Ten transgender women from Central America have won their asylum cases and have been released from a Texas detention center.

The women were traveling with the caravan that President Donald Trump frequently targeted during the midterm elections, CBS News reports. 

One woman, Estrellita, told CBS in an email that her decision to leave Honduras to seek asylum in the U.S. was difficult. She said she faced discrimination for being transgender, but also considered staying to help others like her.

"I was assaulted and threatened by those who didn't agree with me and hated trans people," Estrellita told CBS. "I love my country and wouldn't have left but for the persecution, I suffered. But I thought the U.S. would be pretty and the people would be nice and that has turned out to be true."

The 10 women including Estrellita were once part of an 80-member group of LGBTQ migrants from Central America. That group splintered off from the larger caravan of thousands that was a frequent target of Trump.

Trump said the caravan was an "invasion" and described some of the migrants as "stone cold criminals."

Previous: U.S. kept database of journalists, 'instigators' during migrant caravan investigation

More: Caravan migrants in Mexico face uphill battle to make legal asylum claims in the U.S.

In an early November rally in Tennessee, Trump told a campaign rally, "I am telling the caravan, the criminals, the smugglers, the trespassers marching toward our border, turn back now because you are not getting in. Turn back."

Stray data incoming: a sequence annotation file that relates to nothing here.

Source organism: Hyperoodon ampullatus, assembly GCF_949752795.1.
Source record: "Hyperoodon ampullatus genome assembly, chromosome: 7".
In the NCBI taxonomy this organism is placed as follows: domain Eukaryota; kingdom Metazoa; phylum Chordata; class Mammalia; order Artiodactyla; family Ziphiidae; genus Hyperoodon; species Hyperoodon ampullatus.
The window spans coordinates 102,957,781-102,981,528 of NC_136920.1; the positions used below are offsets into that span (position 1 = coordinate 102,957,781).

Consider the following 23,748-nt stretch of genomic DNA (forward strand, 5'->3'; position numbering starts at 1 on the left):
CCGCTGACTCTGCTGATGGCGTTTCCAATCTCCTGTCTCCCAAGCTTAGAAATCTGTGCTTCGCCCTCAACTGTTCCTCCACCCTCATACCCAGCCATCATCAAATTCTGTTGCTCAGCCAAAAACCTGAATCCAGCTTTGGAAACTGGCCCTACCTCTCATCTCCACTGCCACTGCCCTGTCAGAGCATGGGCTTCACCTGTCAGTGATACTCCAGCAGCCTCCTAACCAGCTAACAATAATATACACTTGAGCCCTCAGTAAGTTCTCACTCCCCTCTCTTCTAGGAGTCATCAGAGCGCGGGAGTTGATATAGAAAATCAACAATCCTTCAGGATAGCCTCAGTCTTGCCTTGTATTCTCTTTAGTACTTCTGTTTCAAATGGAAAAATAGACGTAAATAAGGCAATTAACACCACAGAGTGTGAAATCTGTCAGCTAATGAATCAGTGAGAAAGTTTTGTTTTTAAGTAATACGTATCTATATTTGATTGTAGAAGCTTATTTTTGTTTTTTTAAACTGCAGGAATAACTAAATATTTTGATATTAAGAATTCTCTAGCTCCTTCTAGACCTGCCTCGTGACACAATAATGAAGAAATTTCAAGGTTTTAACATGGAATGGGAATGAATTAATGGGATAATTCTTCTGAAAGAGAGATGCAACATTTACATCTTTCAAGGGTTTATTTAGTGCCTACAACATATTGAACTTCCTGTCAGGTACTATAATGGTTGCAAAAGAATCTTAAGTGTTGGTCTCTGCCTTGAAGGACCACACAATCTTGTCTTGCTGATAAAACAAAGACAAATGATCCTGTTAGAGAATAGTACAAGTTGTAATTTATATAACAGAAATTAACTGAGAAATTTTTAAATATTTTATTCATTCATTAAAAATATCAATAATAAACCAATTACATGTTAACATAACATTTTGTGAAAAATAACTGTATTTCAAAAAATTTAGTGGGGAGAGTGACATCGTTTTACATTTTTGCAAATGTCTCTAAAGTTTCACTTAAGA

CBS said among the 80 was a smaller group of 30 transgender women who presented themselves at the border in Tijuana, Mexico. The 30 were immediately detained at the South Texas Detention Center.

CBS said that immigration prison had no experience housing transgender women. 

While traveling in the caravan, some of the women said the experience name-calling and insults from others in the group. Some said they weren't allowed on rides offered from those trying to help the caravan. CBS said Raices, a group advocating for migrants, said the transgender women were "the last ones to be taken care of -- for food, everything." 

CBS said the persecution continued after the women applied for asylum at the Texas facility. 

The remaining transgender women at the facility are awaiting court dates or have already lost their cases, CBS said. 

Immigration coverage: At the Border

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